Literati oppose language reform

15th November 1996 at 00:00
GERMANY. Germany's leading writers have now banded with many leading book publishers to block the first changes to the German language for a century, which are now starting to appear on curricula.

The changes were agreed in July by Germany, Switzerland, Austria and various German-speaking European minorities. It had taken them decades to decide on the changes, which include Germanising foreign words, relaxing the use of commas, changing the German ' letter to ss, separating many composite words and moderating the use of the capital letter.

Around half the German children starting school began to learn the changes this term.

Rebellion started following the recent Frankfurt Book Fair, with Germany's literati signing a petition. The petition was the idea of a German teacher Friedrich Denk who started campaigning against "terror through orthography" following advice from his son, who had just read George Orwell's 1984. Critics joining the campaign include such heavyweights as Siegfried Lenz and Gunther Grass. Mr Lenz said: "Why are such changes necessary and who has a vested interest? Who has the right to regulate such changes?" Writer Hans Magnus Enzensberger, who has signed the petition said: "Shelley once said that writers were the real legal administrators of the language. I would not like to go that far, but I would rather trust someone who can write, than ministers and school book publishers who often cannot express themselves properly in their own language."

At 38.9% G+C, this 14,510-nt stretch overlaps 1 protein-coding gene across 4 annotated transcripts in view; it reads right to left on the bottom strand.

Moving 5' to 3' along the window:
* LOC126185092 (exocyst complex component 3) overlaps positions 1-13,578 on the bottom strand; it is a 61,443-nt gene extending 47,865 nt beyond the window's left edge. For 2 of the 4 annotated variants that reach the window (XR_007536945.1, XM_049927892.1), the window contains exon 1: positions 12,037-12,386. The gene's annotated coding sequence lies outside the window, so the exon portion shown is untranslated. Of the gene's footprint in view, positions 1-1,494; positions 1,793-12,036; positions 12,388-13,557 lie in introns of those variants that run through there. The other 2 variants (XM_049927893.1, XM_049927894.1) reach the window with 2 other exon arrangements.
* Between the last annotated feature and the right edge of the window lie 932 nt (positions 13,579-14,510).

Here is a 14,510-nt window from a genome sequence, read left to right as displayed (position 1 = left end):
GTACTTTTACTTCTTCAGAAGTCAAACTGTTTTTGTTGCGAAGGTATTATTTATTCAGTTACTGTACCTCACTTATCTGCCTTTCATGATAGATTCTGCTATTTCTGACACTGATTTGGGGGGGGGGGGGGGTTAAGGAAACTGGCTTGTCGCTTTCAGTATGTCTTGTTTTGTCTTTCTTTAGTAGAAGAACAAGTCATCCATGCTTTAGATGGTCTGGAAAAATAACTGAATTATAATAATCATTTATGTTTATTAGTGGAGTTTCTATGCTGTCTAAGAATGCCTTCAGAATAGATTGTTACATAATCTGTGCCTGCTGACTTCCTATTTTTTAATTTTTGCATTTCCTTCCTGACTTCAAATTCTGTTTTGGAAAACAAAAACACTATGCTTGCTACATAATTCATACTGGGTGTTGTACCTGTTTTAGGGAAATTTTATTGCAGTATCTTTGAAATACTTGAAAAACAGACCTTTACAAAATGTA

The main German dictionary publishers, Duden, has sold millions of the revised versions. "It's largest success in its post-war history," said a spokesman.

In contrast, the national association representing schoolbook publishers, estimated the corrections alone to 30,000 titles will cost them DM300 million (Pounds 125m). Michael Klett, head of Klett-Cotta educational publishing, accused the reformers of irresponsibility. Gottfried Honnefelder, of Deutsche Klassiker publishers, is also demanding that the reforms should be revoked.

Log-in as an existing print or digital subscriber

Forgotten your subscriber ID?


To access this content and the full TES archive, subscribe now.

View subscriber offers


Get TES online and delivered to your door – for less than the price of a coffee

Save 33% off the cover price with this great subscription offer. Every copy delivered to your door by first-class post, plus full access to TES online and the TES app for just £1.90 per week.
Subscribers also enjoy a range of fantastic offers and benefits worth over £270:

  • Discounts off TES Institute courses
  • Access over 200,000 articles in the TES online archive
  • Free Tastecard membership worth £79.99
  • Discounts with Zipcar,, Virgin Wines and other partners
Order your low-cost subscription today